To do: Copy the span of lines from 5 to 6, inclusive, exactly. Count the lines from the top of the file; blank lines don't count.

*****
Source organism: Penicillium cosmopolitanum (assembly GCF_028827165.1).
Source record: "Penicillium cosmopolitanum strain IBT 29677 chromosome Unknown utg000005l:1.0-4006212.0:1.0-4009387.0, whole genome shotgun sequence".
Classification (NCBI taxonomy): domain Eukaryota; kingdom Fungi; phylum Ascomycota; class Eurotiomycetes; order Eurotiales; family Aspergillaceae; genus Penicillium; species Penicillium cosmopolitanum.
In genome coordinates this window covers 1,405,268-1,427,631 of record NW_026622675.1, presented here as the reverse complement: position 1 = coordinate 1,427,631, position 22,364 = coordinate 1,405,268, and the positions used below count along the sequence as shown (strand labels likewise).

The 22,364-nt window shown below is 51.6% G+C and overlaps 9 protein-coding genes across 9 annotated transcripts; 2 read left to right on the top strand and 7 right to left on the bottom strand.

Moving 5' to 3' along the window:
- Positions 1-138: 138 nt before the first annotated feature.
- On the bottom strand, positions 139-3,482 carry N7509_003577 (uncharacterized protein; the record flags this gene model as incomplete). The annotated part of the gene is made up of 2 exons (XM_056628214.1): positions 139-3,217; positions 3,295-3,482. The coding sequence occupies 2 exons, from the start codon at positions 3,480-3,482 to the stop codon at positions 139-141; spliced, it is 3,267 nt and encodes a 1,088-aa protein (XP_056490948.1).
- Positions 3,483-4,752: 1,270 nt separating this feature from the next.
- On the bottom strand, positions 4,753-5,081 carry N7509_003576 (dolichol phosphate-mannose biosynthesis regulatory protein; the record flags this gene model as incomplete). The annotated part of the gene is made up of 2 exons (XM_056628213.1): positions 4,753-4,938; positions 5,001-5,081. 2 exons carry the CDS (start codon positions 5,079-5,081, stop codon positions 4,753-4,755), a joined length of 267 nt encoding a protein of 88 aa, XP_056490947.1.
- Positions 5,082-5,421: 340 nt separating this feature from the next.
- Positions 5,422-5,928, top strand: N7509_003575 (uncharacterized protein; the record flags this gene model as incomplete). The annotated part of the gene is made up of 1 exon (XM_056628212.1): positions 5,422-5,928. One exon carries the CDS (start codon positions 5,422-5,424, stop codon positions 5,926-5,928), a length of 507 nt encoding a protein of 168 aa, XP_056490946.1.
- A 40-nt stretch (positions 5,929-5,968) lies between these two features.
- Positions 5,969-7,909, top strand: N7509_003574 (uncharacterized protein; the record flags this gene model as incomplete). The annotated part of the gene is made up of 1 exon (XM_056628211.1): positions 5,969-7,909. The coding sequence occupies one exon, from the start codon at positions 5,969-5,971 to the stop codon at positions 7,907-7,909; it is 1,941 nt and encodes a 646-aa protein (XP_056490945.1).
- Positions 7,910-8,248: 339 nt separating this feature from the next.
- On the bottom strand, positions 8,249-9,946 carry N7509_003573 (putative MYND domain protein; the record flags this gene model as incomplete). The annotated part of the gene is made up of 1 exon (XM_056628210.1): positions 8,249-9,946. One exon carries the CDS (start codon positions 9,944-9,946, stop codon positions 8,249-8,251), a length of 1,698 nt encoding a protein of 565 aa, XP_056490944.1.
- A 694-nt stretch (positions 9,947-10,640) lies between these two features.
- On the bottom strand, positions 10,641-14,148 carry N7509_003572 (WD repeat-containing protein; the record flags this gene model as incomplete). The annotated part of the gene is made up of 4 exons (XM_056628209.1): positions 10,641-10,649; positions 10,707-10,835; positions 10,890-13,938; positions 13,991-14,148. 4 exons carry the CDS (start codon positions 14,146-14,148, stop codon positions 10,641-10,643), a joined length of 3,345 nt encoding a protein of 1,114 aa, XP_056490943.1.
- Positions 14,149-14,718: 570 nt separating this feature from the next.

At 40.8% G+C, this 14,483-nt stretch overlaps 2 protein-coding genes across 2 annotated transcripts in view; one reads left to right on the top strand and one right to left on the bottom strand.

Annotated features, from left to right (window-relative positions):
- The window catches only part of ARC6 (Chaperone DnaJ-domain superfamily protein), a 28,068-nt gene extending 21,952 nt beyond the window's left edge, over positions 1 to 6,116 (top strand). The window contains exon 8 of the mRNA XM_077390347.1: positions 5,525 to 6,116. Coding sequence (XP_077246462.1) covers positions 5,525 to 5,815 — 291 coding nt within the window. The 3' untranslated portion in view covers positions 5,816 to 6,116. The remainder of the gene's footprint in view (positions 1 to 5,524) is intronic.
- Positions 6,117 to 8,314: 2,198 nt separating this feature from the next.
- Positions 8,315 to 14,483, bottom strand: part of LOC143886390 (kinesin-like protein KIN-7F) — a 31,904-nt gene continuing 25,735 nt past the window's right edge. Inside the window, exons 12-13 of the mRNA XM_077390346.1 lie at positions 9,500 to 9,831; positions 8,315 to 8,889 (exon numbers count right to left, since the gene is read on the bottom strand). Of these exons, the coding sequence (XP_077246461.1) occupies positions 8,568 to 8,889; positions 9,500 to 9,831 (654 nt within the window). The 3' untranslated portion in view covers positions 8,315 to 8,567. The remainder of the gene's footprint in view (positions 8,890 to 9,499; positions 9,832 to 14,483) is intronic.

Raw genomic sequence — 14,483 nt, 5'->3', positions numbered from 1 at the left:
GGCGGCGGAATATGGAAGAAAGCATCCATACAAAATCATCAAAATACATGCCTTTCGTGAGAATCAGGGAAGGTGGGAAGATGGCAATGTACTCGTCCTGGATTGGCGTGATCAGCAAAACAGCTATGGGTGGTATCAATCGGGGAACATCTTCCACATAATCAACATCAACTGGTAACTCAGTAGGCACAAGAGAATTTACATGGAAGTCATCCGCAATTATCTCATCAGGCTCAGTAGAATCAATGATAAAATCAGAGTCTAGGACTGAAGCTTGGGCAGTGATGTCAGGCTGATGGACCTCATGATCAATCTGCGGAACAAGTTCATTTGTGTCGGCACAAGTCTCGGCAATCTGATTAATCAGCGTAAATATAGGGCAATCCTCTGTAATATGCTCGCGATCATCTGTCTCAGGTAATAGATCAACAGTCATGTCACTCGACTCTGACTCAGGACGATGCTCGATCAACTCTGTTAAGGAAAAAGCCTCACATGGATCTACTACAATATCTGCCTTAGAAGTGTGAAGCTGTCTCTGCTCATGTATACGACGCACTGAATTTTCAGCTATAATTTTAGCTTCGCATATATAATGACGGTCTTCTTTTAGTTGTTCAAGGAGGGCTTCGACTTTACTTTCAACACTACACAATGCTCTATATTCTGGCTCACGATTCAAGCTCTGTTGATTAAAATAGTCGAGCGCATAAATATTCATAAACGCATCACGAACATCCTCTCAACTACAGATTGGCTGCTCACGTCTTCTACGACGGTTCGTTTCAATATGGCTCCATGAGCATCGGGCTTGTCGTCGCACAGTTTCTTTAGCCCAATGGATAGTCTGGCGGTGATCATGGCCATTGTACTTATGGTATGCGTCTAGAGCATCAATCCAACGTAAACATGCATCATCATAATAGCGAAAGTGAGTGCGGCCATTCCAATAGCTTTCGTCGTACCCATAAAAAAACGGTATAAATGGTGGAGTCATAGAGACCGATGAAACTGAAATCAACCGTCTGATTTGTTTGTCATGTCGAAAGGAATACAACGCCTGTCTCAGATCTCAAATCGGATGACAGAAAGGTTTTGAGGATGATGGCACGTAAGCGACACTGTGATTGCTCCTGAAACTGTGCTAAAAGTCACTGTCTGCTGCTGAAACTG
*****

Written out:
The 22,364-nt window shown below is 51.6% G+C and overlaps 9 protein-coding genes across 9 annotated transcripts; 2 read left to right on the top strand and 7 right to left on the bottom strand.

Moving 5' to 3' along the window: